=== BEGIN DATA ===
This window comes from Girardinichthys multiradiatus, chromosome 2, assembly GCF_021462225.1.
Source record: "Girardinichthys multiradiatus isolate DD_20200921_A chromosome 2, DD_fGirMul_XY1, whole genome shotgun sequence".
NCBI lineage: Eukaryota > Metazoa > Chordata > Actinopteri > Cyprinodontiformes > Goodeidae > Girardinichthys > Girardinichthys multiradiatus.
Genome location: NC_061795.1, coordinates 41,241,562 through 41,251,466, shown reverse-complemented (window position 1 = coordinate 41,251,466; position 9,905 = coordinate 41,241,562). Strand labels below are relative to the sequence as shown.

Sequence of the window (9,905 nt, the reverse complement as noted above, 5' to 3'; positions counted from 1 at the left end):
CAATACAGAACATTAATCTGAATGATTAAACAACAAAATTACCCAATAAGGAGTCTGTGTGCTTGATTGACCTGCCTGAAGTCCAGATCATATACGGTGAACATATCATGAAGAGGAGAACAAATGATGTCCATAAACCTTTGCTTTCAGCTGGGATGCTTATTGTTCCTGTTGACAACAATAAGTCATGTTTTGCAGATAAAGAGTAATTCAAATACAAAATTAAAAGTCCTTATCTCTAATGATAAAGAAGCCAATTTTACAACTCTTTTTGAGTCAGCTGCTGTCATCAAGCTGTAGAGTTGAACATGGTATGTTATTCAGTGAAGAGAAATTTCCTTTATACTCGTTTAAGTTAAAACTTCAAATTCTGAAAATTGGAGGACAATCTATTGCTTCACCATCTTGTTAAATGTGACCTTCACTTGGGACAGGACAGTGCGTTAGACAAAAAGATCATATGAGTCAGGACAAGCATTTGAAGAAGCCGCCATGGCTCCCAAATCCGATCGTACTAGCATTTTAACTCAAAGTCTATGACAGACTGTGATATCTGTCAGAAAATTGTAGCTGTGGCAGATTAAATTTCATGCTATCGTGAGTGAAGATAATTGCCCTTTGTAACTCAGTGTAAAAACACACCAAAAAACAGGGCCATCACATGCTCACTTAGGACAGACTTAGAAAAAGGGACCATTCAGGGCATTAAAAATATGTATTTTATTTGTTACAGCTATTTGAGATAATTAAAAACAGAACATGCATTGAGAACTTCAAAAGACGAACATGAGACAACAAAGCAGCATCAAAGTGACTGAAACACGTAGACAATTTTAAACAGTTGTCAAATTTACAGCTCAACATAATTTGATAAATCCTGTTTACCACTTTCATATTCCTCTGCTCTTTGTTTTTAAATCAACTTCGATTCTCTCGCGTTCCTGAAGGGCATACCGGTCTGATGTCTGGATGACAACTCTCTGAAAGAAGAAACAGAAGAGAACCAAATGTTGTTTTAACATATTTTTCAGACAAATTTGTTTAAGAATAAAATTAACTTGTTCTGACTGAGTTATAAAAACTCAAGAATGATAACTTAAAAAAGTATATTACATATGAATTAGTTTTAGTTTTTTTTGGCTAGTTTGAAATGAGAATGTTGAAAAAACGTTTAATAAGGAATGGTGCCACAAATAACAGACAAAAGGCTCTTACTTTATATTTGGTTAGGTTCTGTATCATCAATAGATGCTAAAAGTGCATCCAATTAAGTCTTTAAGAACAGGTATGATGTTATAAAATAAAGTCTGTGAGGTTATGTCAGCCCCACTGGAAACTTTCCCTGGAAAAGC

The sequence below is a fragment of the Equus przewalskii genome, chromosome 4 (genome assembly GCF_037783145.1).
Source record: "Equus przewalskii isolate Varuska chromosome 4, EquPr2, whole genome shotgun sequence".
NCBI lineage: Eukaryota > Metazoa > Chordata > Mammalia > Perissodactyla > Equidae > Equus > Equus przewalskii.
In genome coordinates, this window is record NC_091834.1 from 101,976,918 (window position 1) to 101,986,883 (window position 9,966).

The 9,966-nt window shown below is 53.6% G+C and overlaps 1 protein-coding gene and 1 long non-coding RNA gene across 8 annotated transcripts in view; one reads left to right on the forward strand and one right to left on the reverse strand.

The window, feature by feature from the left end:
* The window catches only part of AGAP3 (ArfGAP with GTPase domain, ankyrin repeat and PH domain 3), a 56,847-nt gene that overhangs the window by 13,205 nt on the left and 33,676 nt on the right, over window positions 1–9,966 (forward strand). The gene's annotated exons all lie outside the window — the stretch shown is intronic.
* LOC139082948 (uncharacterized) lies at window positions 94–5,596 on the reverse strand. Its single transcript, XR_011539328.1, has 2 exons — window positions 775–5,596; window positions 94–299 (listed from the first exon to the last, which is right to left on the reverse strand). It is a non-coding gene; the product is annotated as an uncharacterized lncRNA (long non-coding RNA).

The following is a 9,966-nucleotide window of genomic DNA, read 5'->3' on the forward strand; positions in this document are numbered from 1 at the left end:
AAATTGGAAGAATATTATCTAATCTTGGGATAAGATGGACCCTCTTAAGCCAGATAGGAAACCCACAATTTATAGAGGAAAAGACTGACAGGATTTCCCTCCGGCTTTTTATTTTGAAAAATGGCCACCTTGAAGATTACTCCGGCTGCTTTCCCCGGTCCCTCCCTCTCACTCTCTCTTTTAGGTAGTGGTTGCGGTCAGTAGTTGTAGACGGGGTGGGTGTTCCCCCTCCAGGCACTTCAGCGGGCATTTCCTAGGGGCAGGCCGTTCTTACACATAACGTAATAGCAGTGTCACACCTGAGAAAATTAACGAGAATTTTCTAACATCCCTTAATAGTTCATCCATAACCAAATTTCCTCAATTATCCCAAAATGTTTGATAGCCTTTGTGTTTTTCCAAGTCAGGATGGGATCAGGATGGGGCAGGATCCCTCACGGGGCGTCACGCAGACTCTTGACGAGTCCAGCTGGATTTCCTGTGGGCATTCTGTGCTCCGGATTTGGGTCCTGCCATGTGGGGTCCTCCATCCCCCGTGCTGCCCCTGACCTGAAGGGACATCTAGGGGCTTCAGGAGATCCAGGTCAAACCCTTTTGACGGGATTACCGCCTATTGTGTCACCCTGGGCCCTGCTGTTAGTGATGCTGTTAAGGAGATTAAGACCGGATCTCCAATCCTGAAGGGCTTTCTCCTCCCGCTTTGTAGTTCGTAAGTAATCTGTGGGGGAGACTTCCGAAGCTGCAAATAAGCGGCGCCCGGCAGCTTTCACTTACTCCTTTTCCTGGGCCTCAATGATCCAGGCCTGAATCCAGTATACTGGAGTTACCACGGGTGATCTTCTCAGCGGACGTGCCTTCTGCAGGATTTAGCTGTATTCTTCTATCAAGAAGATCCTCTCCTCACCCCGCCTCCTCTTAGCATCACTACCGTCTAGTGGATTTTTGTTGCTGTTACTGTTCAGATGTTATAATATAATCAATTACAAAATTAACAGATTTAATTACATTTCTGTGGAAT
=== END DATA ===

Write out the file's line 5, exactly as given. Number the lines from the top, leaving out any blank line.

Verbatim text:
Sequence of the window (9,905 nt, the reverse complement as noted above, 5' to 3'; positions counted from 1 at the left end):